Our article last week on Hoboken being named the hipster capital of America certainly got people talking. Some felt that Hoboken is the frat capital of the country, while others were simply shocked that Brooklyn, the land of artisanal mayonnaise and lumbersexuality, didn’t even make the list of most hipster cities. The New Jersey city was given its title by “data-driven” blog FindtheBest, who drew their ultimate conclusions based on how many yoga studios and cafes there were per 10,000 inhabitants. So does the fact that Brooklyn also has rock climbing gyms and food trucks disqualify it completely? Tell us what you think.
Is Hoboken really America’s most hipster city? According to a study conducted by “data-driven” blog FindtheBest, Hoboken out-hipsters us all with its souped up offer of 13 cafes and one yoga studio per 10,000 residents—the vast majority of whom are aged between 20 and 34 years old.
FindTheBest looked at the top 19 municipalities with 50,000 or more inhabitants, evaluating both the locale and people against certain attributes they deemed characteristically hipster. Hilariously, the site defines a hipster as one who associates with a “subculture all about nonconformity and effortless nonchalance” and embodies an appearance that conjures up one “reading Proust over an overpriced cup of coffee.”
Focusing in on just race can be taboo when looking at gentrification, but a new study finds that an area’s racial composition is actually the biggest predictor of how a changing neighborhood is perceived. CityLab recently dissected the study conducted by sociologist Jackelyn Hwang to find that the way that blacks and whites perceive and talk about change in their neighborhood is often wildly different. This gap in perception has wide-reaching effects for changing neighborhoods because not only does it polarize the individual groups, but it can also have a tremendous effect on where neighborhood boundaries are drawn and investment is distributed.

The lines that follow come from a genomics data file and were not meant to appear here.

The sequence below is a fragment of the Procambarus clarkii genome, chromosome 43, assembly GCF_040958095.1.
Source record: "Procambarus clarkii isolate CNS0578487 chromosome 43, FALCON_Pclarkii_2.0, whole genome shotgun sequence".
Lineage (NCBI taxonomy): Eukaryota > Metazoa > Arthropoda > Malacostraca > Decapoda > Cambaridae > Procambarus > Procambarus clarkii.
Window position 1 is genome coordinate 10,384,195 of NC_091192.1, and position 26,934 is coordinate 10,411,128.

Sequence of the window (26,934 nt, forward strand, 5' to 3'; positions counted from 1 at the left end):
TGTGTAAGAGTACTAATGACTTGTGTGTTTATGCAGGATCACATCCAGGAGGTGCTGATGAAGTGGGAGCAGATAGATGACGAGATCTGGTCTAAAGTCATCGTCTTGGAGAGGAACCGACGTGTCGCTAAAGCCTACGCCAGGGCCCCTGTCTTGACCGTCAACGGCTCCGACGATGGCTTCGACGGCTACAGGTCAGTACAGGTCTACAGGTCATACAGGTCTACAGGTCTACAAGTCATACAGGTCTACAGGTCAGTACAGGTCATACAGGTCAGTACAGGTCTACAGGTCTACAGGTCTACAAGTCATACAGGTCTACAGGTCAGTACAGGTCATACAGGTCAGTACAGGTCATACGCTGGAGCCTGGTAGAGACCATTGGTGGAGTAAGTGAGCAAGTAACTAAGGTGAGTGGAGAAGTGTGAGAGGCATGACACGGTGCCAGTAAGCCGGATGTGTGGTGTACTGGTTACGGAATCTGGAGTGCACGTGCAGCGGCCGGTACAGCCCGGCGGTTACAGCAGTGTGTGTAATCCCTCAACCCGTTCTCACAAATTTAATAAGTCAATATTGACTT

Of Brooklyn’s gentrifying neighborhoods, few have seen such rapid change as Bushwick. The neighborhood, which sits in the northern portion of the borough, running from Flushing Avenue to Broadway to Conway Street and the Cemetery of the Evergreens, has grown as a natural extension of Williamsburg—a haven for creatives and young folks looking for lower rents. But well before its trendy vibe put it on the map, Bushwick was a forested enclave originally settled by the Dutch—its name is derived from a Dutch word “Boswijck,”defined as “little town in the woods”—and later, German immigrants who began building breweries and factories.
Unfortunately, as the breweries along Brewer’s Row and factories closed and farms disappeared, derelict buildings and crime took hold—with the looting, arson and rioting after the city’s blackout during the summer of 1977 playing a starring role. According to the New York Times, “In a five-year period in the late 1960s and early 70s, the Bushwick neighborhood was transformed from a neatly maintained community of wood houses into what often approached a no man’s land of abandoned buildings, empty lots, drugs and arson.”
Image via the Historic Districts Council
What once seemed unheard-of in terms of where to rent or buy in tertiary neighborhoods is now a thing of the past—be it Harlem, Williamsburg, Hell’s Kitchen, Long Island City, or the Lower East Side. But one of the best examples of rapid transformation is Brooklyn. Certainly there are many coveted communities such as Brooklyn Heights, Prospect Heights, and Park Slope, but there is another neighborhood making what looks like a very successful run at gentrification: Crown Heights.